George Washington Papers

To George Washington from Lieutenant Colonel Marinus Willett, 18 October 1780

From Lieutenant Colonel Marinus Willett

West Point 18th October 1780


The armey I understand is to be new modelled and undergo a very considerable change,1 Many Officers will have to retire; Proper provison will no doubt be made for such; This will be deemed a compensation for their services and with propriety. I am far from entertaining the most distant thought of Injustice or impropriety in measures which may be conceived necessary for prossecuting the grand design of esstablishing the Liberty and tranquility of my Country on a permanet basis. It was to effect this valuable end that I laid aside a peacfull easy employment for the rough and arduous occupation of a Soldier. If to support this great design it becomes necessary for me to leave the Field, and again put on the habiliments of a private Citisen I will most chearfully do it. But as long as there is an Enemy to fight against in America and Soldiers to be employed in the contest, I think it may not be amiss for me to inform Your Excellency, That if I can consistantly be employed in the field I shall prefer it to any other situation—No Gratuities or emoluments which may be confered on those Officers who retire can (by me,) be put in competition with the life of a Soldier, while there are British Soldiers to be found in America to war against.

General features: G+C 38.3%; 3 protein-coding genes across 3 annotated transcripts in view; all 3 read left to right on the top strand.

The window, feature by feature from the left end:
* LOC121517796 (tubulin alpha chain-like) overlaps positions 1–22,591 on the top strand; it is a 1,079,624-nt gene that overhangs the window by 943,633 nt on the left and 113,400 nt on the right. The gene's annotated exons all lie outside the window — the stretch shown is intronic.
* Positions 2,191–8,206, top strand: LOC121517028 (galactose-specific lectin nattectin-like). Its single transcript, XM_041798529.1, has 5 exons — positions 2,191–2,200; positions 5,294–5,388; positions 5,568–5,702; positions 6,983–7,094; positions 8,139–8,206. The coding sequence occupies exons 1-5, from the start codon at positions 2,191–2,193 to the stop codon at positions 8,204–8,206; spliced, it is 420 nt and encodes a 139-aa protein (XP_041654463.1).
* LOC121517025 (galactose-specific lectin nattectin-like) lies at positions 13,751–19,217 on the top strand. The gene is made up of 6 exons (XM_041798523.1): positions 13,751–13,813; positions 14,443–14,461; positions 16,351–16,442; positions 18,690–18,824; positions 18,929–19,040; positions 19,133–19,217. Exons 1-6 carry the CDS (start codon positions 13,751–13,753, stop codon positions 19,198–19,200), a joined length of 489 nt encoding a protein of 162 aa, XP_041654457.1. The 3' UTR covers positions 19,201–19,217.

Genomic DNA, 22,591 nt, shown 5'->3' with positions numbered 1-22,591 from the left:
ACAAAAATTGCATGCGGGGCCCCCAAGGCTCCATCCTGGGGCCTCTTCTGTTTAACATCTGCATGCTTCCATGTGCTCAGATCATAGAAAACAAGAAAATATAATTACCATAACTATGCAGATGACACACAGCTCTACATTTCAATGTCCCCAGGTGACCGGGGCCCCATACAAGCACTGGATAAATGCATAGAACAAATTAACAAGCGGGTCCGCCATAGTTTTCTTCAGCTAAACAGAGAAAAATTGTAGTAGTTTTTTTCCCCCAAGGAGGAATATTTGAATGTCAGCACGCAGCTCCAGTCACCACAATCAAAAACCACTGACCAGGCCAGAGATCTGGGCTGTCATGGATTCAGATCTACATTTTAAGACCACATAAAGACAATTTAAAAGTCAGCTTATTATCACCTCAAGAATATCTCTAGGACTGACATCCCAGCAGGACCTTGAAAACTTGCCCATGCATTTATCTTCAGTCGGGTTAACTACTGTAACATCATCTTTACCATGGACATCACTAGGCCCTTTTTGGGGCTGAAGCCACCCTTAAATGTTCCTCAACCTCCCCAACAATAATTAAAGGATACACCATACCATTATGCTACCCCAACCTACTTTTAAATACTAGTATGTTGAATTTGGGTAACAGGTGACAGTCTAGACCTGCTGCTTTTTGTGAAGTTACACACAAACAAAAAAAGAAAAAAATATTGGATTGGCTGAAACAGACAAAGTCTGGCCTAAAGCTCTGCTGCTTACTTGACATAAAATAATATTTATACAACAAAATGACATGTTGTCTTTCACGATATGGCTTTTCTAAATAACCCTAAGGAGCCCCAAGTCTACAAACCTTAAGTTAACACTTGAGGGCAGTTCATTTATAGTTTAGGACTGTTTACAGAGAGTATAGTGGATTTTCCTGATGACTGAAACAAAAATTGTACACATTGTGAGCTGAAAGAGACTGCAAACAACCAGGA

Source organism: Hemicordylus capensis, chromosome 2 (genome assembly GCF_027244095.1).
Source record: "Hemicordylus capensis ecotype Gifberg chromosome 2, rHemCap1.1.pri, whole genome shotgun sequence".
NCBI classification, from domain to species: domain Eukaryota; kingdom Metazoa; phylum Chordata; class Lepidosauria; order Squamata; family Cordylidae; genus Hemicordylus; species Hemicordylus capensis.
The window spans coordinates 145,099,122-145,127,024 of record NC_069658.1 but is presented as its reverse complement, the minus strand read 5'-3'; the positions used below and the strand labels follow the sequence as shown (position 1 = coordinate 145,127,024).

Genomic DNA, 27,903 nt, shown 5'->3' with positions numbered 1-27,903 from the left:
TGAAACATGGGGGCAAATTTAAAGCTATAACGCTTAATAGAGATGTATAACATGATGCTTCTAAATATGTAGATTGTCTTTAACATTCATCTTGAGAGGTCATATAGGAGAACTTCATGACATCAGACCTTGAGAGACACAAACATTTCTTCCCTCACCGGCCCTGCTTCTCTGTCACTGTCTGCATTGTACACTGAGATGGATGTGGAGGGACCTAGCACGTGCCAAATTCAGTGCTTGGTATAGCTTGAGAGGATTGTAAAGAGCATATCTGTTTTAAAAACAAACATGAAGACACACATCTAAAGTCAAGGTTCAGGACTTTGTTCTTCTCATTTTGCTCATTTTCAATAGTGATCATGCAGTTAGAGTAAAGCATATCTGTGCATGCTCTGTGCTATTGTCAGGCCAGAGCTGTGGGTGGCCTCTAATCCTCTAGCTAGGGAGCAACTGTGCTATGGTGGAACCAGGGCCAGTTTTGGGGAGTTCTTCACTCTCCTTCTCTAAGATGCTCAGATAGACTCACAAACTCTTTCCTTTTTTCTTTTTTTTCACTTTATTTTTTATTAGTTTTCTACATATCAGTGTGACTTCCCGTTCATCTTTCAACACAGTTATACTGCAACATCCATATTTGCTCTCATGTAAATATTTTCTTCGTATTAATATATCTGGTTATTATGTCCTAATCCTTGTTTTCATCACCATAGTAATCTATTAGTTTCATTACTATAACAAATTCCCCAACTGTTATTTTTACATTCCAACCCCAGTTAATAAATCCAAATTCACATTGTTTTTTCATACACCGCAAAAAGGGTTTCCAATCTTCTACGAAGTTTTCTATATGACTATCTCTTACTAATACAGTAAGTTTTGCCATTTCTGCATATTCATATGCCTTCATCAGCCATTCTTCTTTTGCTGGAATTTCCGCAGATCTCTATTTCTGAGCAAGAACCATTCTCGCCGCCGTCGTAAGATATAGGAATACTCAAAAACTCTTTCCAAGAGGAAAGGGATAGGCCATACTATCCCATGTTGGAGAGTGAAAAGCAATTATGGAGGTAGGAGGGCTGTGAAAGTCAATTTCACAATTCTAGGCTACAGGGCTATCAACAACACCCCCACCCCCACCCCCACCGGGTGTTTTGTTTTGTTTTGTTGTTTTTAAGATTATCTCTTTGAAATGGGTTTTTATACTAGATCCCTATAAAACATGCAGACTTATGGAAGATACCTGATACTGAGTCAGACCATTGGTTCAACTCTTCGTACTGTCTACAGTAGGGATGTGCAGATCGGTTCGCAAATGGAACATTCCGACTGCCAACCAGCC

I have taken the liberty to mention thus much to you Sir, And flatter myself that you will not count me troublesome in requesting (If with propriety I can be continued in Service) Your interest for that purpose, I have thought that if I cannot be continued in the line of the State, Perhaps I may be arranged in the Legion, which I have been told is to be formed, without affecting my rank.2 I have the honor to be Your Excellencies, most Obedient and very humble servant

M. Willett

ALS, DLC:GW. “Honord by Colo. Lamb” is written on the cover.

1For congressional reform of the Continental army, see Samuel Huntington to GW, 26 Oct., n.1.

2GW replied to Willett from headquarters near Preakness on 24 Oct.: “I have received your favr of the 18th: Congress have it in contemplation to reduce the number of Regiments, but the mode or terms in which the reformed Officers are to go out are not yet fixed—It will give me great pleasure to see an Officer of your merit retained in service, but your determination to submit cheerfully to any regulations which may be deemed necessary for the public good, is very laudable, and the surest mark of a disinterested—virtuous Citizen. I have not heard any thing of the formation of a Legion. Colo. Hazens Regiment is the only one of the independent Corps of Infantry which Congress propose keeping up” (Df, in Tench Tilghman’s writing, DLC:GW; Varick transcript, DLC:GW). After “the reform took place which reduced the five New York regiments to two,” Willett “quitted the main army with extreme reluctance” (Willett, Willett’s Narrative description begins William M. Willett, ed. A Narrative of the Military Actions of Colonel Marinus Willett, Taken Chiefly from His Own Manuscript. New York, 1831. description ends , 72).

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